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Best of Both Worlds
June 23, 2014 - Dave Hecei
The digital cameras on the market today live in two worlds. They are both a digital still camera and a digital video camera. In the past, a digital still camera took great stills but only passable video. That is no longer true. While some point and shoot type cameras still only shoot passable videos, most current DSLRs and compact mirrorless models can shoot amazing HD video.
Canon has been making DSLRs for quite a while now. One of their latest mid-range DSLR models, the new 70D, can shoot amazing stills and HD video. Its design makes it ideal to be used for both stills and video. One feature that makes this easier is the articulating LCD screen. The other is a new type of focusing technology.
Just a few years ago, DSLRs could not record video. The main reason was because of the way an SLR works. An SLR, or Single Lens Reflex, takes the light coming through the lens and reflects it off of a mirror up into the roof of the camera and out through the eyepiece. Most point and shoot cameras don’t have viewfinders so the lens is always focusing their light right onto the sensor. Video was easy to do on these types of cameras. Soon DSLRs got this ‘live view’ technology that eventually allowed them to shoot video too.
The problem with the first DSLR cameras shooting video was focusing. The mirror in a DSLR is actually semi-transparent. Most of the image goes up into the viewfinder for you to see. Part of the image is passed to sensors usually in the bottom of the camera. This part is what is used for focusing.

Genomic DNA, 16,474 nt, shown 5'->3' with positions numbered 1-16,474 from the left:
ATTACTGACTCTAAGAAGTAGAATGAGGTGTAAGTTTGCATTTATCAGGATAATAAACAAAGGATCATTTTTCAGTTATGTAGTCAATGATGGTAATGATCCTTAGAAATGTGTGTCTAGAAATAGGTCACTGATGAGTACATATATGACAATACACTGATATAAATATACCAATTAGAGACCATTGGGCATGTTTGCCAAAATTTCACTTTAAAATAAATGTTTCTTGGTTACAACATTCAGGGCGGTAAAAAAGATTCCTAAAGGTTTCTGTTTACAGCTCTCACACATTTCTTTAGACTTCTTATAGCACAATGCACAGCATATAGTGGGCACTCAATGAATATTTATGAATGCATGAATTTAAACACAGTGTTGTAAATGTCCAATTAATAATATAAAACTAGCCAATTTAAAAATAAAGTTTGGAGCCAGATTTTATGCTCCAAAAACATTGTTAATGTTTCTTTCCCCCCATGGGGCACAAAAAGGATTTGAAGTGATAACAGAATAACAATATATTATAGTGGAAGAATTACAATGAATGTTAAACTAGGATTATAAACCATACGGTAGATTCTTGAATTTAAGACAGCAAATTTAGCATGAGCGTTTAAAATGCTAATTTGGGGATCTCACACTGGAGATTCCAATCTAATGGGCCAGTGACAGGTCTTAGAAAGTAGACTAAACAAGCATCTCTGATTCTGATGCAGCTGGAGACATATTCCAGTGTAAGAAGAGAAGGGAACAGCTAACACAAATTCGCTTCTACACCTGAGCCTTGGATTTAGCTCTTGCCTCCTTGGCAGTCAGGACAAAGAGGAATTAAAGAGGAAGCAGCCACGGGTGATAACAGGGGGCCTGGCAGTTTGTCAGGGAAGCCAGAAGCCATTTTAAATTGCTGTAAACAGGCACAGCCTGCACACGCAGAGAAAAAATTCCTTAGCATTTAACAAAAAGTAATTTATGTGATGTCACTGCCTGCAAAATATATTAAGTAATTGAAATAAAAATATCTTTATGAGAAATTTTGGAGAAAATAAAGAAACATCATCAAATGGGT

The other problem is with the ‘live-view’ mode. When in this mode, the camera flips the SLR mirror up out of the way allowing the light to hit the sensor. Since there was no light going into the focusing sensors in the bottom of the camera, focusing was either not possible while shooting video or it was done by the image sensor itself. This usually proved slow and error prone.
In the Canon 70D, the sensor incorporates a new technology to allow faster and more accurate focusing while in live-view mode. Canon calls this “Dual Pixel Phase Detection Auto Focusing’. Basically, each pixel on the sensor has two photodiodes – one left facing and one right facing. By using this new sensor, focusing in live-view mode shooting either stills or video allows the camera to even follow focus a moving subject.
In general, the 70D is only a slight step up in quality from the 60D it replaces. It is not a cheap camera with a street price just under $1200, with the 18-55mm kit lens. Considering the great stills and now even better video it can shoot, it’s pretty close to the best of both worlds.
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